thought my passion for hot rods was "just a phase." Well, I didn't
grow out of it! Put it on hold for
awhile, but never let it go.
As I read the letters from your
correspondents, I find myself nearly
overcome with nostalgia and
sentimentalism, and, I guess, homesickness. Mary Pat's recollections of
"The Odessa" were particularly touching. How many summer afternoons
did my friends and I while away with cherry Cokes and the nickel pinball
machine? I remember that Larry Coen would usually have only one nickel and he
had to decide on a Coke or the pinball machine! The last I heard he is a
veterinarian in Florida. My sister, Barbara, worked there one
summer and we
always tried to get free ice cream; unsuccessfully, as I recall.
(EDITOR'S INJECTION: Yes, I believe
Larry Coen could buy several cherry cokes at one time now. One of my own most
vivid memories of The Odessa was learning to jitterbug there. To the tune of
Glen Miller's "In the Mood." With Duncan's sister, Barbara! Also if
you were lucky enough to have a dime you wouldn't have to choose
between chocolate ice cream or lime sherbet: double dip!)
And now we return to
To anyone who might worry about spending too much
time "in the good old days," let me say that in the past few years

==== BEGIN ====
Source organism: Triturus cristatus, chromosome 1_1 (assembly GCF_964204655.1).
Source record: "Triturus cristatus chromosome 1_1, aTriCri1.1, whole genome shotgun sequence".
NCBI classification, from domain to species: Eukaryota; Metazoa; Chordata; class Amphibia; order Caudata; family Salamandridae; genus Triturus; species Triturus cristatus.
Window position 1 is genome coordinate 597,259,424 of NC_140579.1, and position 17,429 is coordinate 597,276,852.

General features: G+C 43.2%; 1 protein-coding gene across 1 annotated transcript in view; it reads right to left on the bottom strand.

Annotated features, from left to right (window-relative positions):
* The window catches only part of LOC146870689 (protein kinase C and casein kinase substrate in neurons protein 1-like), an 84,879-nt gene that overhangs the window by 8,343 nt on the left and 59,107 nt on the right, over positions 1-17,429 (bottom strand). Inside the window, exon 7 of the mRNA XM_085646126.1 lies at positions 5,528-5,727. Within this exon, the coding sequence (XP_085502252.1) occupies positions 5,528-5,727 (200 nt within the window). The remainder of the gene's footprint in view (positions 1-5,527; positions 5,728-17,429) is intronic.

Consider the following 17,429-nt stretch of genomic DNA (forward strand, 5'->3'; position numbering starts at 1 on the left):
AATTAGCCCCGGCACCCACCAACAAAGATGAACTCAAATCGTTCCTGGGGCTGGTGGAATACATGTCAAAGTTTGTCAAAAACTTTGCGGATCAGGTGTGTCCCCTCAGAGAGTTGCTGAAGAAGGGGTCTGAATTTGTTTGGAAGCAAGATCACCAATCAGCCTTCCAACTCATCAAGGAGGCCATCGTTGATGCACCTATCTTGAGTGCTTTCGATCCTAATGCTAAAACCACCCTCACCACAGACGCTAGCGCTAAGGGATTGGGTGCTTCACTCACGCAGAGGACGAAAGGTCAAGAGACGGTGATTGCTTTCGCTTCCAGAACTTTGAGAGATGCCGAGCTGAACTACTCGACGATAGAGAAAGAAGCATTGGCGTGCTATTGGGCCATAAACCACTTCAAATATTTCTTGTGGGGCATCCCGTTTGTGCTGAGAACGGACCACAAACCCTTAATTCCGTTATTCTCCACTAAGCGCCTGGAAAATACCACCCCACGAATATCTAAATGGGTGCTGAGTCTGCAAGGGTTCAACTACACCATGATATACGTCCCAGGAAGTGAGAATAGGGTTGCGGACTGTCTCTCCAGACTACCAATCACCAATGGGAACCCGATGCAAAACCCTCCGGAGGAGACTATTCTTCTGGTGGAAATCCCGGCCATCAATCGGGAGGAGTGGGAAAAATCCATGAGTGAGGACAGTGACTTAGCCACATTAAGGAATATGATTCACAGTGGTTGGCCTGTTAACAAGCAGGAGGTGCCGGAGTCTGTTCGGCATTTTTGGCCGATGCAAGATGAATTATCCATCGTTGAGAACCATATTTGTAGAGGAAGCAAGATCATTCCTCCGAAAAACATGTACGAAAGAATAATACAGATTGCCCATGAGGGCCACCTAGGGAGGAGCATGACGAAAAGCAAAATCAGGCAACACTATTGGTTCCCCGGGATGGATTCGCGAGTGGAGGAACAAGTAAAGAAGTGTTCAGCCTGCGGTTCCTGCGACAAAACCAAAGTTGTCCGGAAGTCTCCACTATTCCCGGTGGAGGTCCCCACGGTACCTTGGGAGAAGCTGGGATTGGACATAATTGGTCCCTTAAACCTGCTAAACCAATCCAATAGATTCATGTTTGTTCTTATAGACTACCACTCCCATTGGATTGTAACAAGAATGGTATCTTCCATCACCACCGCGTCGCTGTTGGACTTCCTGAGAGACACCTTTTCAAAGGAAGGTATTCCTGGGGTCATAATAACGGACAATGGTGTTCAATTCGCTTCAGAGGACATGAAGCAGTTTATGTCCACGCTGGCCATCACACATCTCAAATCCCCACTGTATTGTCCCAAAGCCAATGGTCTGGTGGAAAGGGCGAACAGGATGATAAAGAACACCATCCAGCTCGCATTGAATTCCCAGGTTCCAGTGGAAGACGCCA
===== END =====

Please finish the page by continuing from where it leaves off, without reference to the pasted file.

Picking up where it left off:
I've come to understand a lot about our life in this existence, where we came
from and to where we will be going. One of the most uplifting experiences of my
life was the moment I learned to shed guilt. I'm still working on worry, but
I've made pretty good headway on that, too. The point is, if one can learn to
not worry about the future, tomorrow, one lives for today. But the mind has a
lot more "disc space" than just today, so what else is there to do but
roam around in the memory? So let's do more of it with no guilt and no worry
about it! Besides, it's a lot easier to remember what happened in 1955 than what
morning! Great fun.
Susan, I think you are doing a
great job and service to all of us . Keeping us informed on what's happening in
our old hometown. Would you please send me one more time ALL of the issues. as I
would like to send them to my brother Floyd (cotton) as he was known in school.
I see some addresses that I want to put in my address book I thought some of
them had passed away. ( just
kidding). If you want to edit this and send it
out its o.k.
An old one from Shirley
The class of 51 and
52 is having a class reunion on Saturday
September 1st. The two classes
decided to join forces. More is better. The Missouri Life Magazine
(Feb/March 2001) issue had
an article on Lexington. On the front cover in
bold print: LEXINGTON (Battle & Brothels) Hey, that must have got the
community betterment group and all the historical societies in town's attention.
It truly is a good article though with some realllllllly good pictures.
From Mary Pat
Hi Susan: My brother, Jim
O'Malley, was kind enough to forward your newsletter TLC #9 to me and I am so
glad he did. It has lots of interesting news and so many
I would appreciate very much if you would add my
name to your list to receive the newsletter. At LHS, I was Mary Pat
O'Malley. Today I am Pat DiiBon or Mary P. My email address is MPDiiBon@AOL.com. If you add my name to
your email list, I will be most grateful.